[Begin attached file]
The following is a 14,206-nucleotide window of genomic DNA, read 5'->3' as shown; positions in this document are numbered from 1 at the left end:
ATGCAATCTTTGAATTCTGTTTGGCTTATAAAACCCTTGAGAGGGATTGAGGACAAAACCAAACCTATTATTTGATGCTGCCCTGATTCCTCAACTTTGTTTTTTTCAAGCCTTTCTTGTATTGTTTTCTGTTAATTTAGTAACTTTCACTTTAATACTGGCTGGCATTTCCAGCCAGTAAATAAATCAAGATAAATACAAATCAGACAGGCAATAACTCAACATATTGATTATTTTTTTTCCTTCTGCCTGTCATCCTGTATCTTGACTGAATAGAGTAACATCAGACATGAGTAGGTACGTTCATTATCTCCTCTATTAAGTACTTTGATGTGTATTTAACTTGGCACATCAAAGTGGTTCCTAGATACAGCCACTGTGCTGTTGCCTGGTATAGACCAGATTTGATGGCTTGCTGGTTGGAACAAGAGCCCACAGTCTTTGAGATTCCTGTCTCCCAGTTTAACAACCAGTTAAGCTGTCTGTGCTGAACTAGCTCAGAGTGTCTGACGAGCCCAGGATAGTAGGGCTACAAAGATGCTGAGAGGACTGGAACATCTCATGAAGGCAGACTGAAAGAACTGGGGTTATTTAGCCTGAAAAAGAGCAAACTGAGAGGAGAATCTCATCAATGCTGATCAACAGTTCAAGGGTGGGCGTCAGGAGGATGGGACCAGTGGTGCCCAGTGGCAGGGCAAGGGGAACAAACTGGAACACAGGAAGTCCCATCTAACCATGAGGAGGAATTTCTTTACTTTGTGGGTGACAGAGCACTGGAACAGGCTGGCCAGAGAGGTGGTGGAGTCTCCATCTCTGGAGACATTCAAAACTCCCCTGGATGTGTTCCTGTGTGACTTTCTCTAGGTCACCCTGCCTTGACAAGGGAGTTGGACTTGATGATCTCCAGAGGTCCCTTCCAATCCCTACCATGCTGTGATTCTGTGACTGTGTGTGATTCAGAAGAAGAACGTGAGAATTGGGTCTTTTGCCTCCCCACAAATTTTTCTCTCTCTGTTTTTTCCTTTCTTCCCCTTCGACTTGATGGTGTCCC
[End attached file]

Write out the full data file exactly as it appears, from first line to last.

The following is a 14,206-nucleotide window of genomic DNA, read 5'->3' as shown; positions in this document are numbered from 1 at the left end:
ATGCAATCTTTGAATTCTGTTTGGCTTATAAAACCCTTGAGAGGGATTGAGGACAAAACCAAACCTATTATTTGATGCTGCCCTGATTCCTCAACTTTGTTTTTTTCAAGCCTTTCTTGTATTGTTTTCTGTTAATTTAGTAACTTTCACTTTAATACTGGCTGGCATTTCCAGCCAGTAAATAAATCAAGATAAATACAAATCAGACAGGCAATAACTCAACATATTGATTATTTTTTTTCCTTCTGCCTGTCATCCTGTATCTTGACTGAATAGAGTAACATCAGACATGAGTAGGTACGTTCATTATCTCCTCTATTAAGTACTTTGATGTGTATTTAACTTGGCACATCAAAGTGGTTCCTAGATACAGCCACTGTGCTGTTGCCTGGTATAGACCAGATTTGATGGCTTGCTGGTTGGAACAAGAGCCCACAGTCTTTGAGATTCCTGTCTCCCAGTTTAACAACCAGTTAAGCTGTCTGTGCTGAACTAGCTCAGAGTGTCTGACGAGCCCAGGATAGTAGGGCTACAAAGATGCTGAGAGGACTGGAACATCTCATGAAGGCAGACTGAAAGAACTGGGGTTATTTAGCCTGAAAAAGAGCAAACTGAGAGGAGAATCTCATCAATGCTGATCAACAGTTCAAGGGTGGGCGTCAGGAGGATGGGACCAGTGGTGCCCAGTGGCAGGGCAAGGGGAACAAACTGGAACACAGGAAGTCCCATCTAACCATGAGGAGGAATTTCTTTACTTTGTGGGTGACAGAGCACTGGAACAGGCTGGCCAGAGAGGTGGTGGAGTCTCCATCTCTGGAGACATTCAAAACTCCCCTGGATGTGTTCCTGTGTGACTTTCTCTAGGTCACCCTGCCTTGACAAGGGAGTTGGACTTGATGATCTCCAGAGGTCCCTTCCAATCCCTACCATGCTGTGATTCTGTGACTGTGTGTGATTCAGAAGAAGAACGTGAGAATTGGGTCTTTTGCCTCCCCACAAATTTTTCTCTCTCTGTTTTTTCCTTTCTTCCCCTTCGACTTGATGGTGTCCC